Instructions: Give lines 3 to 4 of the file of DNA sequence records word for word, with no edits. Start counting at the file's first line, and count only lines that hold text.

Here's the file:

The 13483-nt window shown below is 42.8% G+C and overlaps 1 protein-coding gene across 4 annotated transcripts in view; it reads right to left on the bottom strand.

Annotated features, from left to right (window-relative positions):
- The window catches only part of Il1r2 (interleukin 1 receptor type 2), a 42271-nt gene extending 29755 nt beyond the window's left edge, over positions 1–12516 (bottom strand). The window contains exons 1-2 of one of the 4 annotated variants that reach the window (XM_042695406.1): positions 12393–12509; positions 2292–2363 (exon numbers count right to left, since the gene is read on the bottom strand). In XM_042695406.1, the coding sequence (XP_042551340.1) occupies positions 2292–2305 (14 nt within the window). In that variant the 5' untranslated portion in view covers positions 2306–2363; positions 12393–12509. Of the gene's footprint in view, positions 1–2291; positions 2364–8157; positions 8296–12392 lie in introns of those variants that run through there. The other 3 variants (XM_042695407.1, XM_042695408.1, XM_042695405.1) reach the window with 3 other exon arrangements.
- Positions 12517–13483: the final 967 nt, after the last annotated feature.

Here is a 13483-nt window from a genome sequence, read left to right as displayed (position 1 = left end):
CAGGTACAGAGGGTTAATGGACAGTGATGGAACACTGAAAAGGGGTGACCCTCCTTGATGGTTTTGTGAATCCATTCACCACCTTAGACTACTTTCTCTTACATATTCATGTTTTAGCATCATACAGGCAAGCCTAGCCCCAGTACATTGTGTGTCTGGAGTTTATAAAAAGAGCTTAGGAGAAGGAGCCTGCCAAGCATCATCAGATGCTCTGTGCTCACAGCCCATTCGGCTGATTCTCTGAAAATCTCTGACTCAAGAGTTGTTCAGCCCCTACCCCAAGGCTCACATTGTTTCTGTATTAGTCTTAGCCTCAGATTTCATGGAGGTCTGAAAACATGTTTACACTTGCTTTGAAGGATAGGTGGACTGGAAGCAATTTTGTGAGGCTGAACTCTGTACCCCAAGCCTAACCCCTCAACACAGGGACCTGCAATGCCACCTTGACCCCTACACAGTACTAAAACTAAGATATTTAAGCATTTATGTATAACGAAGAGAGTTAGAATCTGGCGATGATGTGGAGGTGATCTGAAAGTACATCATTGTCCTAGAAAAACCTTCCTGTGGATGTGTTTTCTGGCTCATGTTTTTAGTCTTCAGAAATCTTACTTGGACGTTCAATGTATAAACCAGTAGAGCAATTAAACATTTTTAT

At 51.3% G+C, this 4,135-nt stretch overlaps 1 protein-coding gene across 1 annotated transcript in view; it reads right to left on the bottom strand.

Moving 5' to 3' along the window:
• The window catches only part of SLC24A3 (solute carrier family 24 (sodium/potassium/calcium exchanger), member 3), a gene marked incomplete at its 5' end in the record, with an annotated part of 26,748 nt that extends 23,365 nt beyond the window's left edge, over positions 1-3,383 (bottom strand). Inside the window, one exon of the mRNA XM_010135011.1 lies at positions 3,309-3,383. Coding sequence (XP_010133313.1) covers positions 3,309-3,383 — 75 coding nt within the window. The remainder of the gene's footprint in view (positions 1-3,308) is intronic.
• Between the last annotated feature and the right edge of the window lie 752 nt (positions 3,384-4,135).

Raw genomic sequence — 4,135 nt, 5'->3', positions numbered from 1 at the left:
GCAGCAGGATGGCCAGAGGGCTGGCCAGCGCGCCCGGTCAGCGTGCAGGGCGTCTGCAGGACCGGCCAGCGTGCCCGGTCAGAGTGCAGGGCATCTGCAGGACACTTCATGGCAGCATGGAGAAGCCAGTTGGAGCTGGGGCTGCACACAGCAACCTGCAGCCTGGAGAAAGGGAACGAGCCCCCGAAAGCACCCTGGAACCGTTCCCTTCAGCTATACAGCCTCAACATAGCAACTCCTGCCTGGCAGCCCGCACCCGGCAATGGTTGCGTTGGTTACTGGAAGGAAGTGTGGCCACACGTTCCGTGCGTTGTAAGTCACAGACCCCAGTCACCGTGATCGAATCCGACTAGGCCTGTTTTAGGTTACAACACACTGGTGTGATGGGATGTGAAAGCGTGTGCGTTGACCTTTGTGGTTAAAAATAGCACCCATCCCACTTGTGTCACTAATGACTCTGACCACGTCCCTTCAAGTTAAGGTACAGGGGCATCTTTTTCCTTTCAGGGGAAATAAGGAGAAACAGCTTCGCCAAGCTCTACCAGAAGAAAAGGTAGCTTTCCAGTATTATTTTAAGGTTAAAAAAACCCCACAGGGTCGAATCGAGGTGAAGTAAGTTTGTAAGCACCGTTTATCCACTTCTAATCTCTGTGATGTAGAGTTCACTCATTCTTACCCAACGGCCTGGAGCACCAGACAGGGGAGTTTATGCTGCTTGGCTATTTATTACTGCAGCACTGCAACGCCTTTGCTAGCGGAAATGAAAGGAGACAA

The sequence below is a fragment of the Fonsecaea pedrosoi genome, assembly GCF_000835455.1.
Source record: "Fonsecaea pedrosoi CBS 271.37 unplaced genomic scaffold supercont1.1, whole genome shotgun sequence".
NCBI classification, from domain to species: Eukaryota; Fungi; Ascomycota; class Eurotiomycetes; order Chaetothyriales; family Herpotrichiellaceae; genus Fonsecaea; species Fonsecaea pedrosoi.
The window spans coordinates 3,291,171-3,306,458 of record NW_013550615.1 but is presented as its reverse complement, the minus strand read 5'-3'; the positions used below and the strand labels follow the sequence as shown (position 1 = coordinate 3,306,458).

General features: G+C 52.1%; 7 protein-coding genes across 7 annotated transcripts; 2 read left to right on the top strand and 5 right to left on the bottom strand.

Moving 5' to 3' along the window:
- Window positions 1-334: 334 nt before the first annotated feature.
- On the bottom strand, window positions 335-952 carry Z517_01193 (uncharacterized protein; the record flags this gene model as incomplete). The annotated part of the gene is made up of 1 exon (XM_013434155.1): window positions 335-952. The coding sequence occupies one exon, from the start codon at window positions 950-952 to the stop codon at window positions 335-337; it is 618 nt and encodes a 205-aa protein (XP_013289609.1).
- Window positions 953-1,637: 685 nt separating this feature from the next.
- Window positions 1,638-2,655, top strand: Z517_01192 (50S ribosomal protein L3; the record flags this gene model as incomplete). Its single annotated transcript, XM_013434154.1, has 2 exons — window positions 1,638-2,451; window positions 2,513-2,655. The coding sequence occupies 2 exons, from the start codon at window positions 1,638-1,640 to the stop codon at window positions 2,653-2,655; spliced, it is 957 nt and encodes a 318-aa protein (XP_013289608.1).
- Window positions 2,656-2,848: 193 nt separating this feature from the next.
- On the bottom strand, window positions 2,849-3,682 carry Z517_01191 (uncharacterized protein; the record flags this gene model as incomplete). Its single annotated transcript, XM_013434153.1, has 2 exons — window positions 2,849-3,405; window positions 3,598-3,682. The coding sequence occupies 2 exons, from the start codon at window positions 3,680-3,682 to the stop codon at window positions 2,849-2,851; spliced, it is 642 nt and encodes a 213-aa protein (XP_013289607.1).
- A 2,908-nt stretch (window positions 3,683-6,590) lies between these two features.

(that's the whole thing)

- The window catches only part of Il1r2 (interleukin 1 receptor type 2), a 42271-nt gene extending 29755 nt beyond the window's left edge, over positions 1–12516 (bottom strand). The window contains exons 1-2 of one of the 4 annotated variants that reach the window (XM_042695406.1): positions 12393–12509; positions 2292–2363 (exon numbers count right to left, since the gene is read on the bottom strand). In XM_042695406.1, the coding sequence (XP_042551340.1) occupies positions 2292–2305 (14 nt within the window). In that variant the 5' untranslated portion in view covers positions 2306–2363; positions 12393–12509. Of the gene's footprint in view, positions 1–2291; positions 2364–8157; positions 8296–12392 lie in introns of those variants that run through there. The other 3 variants (XM_042695407.1, XM_042695408.1, XM_042695405.1) reach the window with 3 other exon arrangements.
- Positions 12517–13483: the final 967 nt, after the last annotated feature.